By Alan Scherstuhl
By Mark Holcombe
By Scott Foundas
By Nick Pinkerton
By Michael Atkinson
By Scott Foundas
By Keith Phipps
By Alan Scherstuhl
George Steiner wrote, "A critic casts a eunuch's shadow." Well, a film programmer casts no shadow. He merely tries to give each program its optimal chance to reach a receptive audience. The film programmer's role is clear; the critic's role is not so clear. How does the critic want his shadow to fall? Mr. Wilder's review raises serious questions about the appropriate coverage to be given an artist's work in a culture set on turning the past into a part of the oppressive postmodern murmur. Given what cinema has become today, I'm not so sure even Pauline Kael would dismiss the work of Eric Rohmer. While I don't believe in slavish adoration of old masters, or in overpraising the work of minor artists, I know that aesthetic questions are not settled for all time. I also know through hard experience that cinema needs an educated and receptive audience to thrive. Guiding the audience's sensibility through an aesthetic of hypocritically empty class awareness may be less important in this context than giving an audience the tools to receive, understand, and assess.
Would I have issued this response if Mr. Wilder had written an equally unconsidered rave? No, and that's the film exhibitor's hypocrisy. But at least then those who might be enticed to see a Rohmer film would have gotten a chance to make up their own minds. Those who have seen Rohmer will not be deterred by Mr. Wilder, and neither will they be enlightened. But they might laugh at the Gene Hackman line if they haven't heard it before. Yes, it's true that Hackman's line in Night Moves is memorable; I've even used it myself. But the line wasn't there to show, as Wilder maintains, that Hackman's character had "counterculture credentials." Rather, it was obviously intended to create empathy for a character who is a regular American guy, an unpretentious former football player-turned-private eye who is operating in a world of changing values. But a thoughtful investigation of the film shows the line's double-edged quality. Hackman's likable L.A. detective doesn't intuit that his wife is having an affair; blunders onto clues that he doesn't know how to interpret; ignores a potentially crucial message; and, in the end, like Mr. Wilder, really hasn't come close to solving the mystery.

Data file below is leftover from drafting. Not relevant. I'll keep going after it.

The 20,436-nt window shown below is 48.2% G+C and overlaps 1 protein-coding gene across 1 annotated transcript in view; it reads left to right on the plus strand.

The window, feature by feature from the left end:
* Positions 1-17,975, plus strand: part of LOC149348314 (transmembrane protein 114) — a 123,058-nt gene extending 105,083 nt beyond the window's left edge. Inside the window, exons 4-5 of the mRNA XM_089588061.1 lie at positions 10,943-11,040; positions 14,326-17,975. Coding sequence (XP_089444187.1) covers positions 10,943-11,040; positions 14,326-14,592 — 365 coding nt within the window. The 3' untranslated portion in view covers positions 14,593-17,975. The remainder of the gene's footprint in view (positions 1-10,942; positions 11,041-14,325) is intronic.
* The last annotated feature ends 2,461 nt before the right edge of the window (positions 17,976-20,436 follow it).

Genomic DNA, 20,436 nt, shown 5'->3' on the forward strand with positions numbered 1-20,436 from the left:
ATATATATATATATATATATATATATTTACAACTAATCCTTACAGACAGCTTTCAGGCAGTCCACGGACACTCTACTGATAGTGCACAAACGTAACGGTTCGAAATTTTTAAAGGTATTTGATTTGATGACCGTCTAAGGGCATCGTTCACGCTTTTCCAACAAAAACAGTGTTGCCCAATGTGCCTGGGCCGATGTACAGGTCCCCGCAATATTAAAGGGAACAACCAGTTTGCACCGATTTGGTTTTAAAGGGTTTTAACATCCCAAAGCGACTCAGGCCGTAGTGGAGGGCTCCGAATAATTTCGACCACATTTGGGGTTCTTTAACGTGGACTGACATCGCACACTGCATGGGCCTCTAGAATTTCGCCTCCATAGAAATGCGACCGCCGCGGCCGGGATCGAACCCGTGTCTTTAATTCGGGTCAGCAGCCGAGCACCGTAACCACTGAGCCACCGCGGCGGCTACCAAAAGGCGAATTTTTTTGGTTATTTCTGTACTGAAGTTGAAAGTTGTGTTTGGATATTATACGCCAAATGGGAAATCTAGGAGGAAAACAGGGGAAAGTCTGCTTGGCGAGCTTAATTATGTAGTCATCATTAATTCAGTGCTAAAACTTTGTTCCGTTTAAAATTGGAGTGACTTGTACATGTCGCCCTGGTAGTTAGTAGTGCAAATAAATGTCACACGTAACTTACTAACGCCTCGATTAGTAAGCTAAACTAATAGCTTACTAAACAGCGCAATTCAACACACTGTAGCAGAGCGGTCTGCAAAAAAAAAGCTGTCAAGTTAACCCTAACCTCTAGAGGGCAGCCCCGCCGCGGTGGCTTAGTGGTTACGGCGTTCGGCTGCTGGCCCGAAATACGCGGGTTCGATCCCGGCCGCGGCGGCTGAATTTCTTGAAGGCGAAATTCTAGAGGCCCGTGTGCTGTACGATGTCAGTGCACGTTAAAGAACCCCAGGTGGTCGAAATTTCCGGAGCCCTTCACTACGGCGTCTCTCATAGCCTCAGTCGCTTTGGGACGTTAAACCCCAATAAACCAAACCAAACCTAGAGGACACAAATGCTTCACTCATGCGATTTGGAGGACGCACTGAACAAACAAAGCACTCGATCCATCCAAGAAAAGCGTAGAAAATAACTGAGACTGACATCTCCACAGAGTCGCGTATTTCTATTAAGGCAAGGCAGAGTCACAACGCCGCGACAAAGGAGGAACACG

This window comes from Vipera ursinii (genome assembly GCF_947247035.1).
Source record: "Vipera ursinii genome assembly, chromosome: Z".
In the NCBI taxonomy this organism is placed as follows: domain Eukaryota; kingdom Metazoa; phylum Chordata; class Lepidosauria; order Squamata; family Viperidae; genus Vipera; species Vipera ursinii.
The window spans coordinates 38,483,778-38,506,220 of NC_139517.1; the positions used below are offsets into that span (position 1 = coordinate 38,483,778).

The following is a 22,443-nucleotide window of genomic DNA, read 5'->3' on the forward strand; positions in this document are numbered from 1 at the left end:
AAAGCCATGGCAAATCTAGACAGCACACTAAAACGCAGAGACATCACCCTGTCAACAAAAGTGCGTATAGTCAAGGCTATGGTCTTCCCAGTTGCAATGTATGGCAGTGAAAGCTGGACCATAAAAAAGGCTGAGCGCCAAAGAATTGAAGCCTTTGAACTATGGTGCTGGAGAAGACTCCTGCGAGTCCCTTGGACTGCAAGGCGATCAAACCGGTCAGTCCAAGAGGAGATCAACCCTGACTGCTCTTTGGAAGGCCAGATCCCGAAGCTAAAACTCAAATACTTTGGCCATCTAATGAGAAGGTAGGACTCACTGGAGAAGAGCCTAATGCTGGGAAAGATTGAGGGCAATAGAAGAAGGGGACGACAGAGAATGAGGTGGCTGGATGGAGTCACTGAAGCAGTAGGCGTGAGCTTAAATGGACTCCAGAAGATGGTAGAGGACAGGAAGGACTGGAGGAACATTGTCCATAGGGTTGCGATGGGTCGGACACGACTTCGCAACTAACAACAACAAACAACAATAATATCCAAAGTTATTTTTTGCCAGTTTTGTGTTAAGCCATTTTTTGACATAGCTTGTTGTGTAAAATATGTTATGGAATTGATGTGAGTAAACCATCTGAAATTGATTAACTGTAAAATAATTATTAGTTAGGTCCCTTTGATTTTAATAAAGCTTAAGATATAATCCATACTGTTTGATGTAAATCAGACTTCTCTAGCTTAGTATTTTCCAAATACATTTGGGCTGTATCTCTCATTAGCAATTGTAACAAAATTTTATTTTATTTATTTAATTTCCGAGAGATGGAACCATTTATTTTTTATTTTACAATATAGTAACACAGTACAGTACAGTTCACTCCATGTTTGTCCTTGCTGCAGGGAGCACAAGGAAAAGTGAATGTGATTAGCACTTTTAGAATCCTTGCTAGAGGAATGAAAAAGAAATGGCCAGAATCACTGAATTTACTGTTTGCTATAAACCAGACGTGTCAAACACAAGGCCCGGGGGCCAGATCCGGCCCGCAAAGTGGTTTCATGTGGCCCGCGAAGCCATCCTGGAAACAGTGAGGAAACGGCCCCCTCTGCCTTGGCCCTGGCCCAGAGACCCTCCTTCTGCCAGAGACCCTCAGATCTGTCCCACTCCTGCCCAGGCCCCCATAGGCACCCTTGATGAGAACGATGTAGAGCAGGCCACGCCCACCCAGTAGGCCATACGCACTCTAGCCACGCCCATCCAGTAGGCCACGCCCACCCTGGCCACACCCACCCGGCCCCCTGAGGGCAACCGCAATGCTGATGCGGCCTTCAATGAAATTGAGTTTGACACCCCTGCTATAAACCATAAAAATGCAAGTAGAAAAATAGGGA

Matthew Wilder responds: I mean not to be altogether flippant when I say that I feel Mr. Cowgill's pain. Slights against one's favorite filmmakers can make a movie lover feel vindictive and protective in the same instant. I vividly recall telling one of my best friends, after his half-hour-long anti-Boogie Nights jeremiad, "You couldn't have hurt me more if you'd told me you hated my girlfriend."
Mr. Cowgill's own defense of his beloved is magnificent: impassioned, multilayered, and laden with a noble, wounded pride. The bottom line of his argument, as I read it, is that, in an era of Bruckheimer and Pokémon, the film critics at an alternative weekly ought to be championing artists like Rohmer rather than letting them starve, whether one's personal predilection tilts toward them or not. And in fact, if Mr. Cowgill were hosting a retrospective of, say, Hou Hsiao-hsien, Andrei Tarkovsky, Wim Wenders, or any other high-minded auteur whose work feels constitutionally alien but significant to me, I would be happy to pledge allegiance to his flag.
Unfortunately, Eric Rohmer is not an artist in that league. And honesty, buttressed by the experience of having studied nearly every frame of film that Rohmer exposed over the course of 40 years, compels me to share the following unpleasant fact: Mr. Cowgill expects a progressive paper to follow meekly in lockstep with the received wisdom about Rohmer, give his retrospective a nodding pass, and move on to Angelina Jolie's bungee cords. The subtext of Cowgill's argument is: C'mon, you class traitor! You're as bourgeois as me--and my institution, and my values, and my cherished 35mm prints! To Mr. Cowgill, pointing up the class dimensions of the moviegoing experience is somehow dirty pool. Could he really be falling back on that tired old notion that Rohmer is a "universal" artist peddling "timeless truths"?
I recently had an encounter with a film lover incensed by the Rohmer piece. As I tend to get emotional in such situations (if Mr. Cowgill thinks I lack subtlety in print, he should buy me a drink), I tried hard to do my best impersonation of Lorraine Bracco as Dr. Melfi in The Sopranos. So I asked, haltingly: What do you think these Eric Rohmer movies are really...about? I mean...what do they mean? The incensed one's response, after a sigh and a scrunch in the chair, was to sum up the various emotional states of lovelorn characters in Rohmer movies.
Such descriptions of emotional events are all I've ever gotten in the way of "meaning" from any Rohmer-lover in all my moviegoing days. If I had Mr. Cowgill on my couch, I would suggest that "meaning" doesn't mean much to a Rohmer lover, who essentially enjoys--as Cowgill reveals when he likens the vapid narcissists of Rohmer's films to the readers of City Pages--seeing an idealized version of himself, his loved ones, and his friends in the attractive settings of Rohmer's work. But I'm sure that if I said this to him outright, he would, like Dr. Melfi's patient, slam the door behind him without a word.
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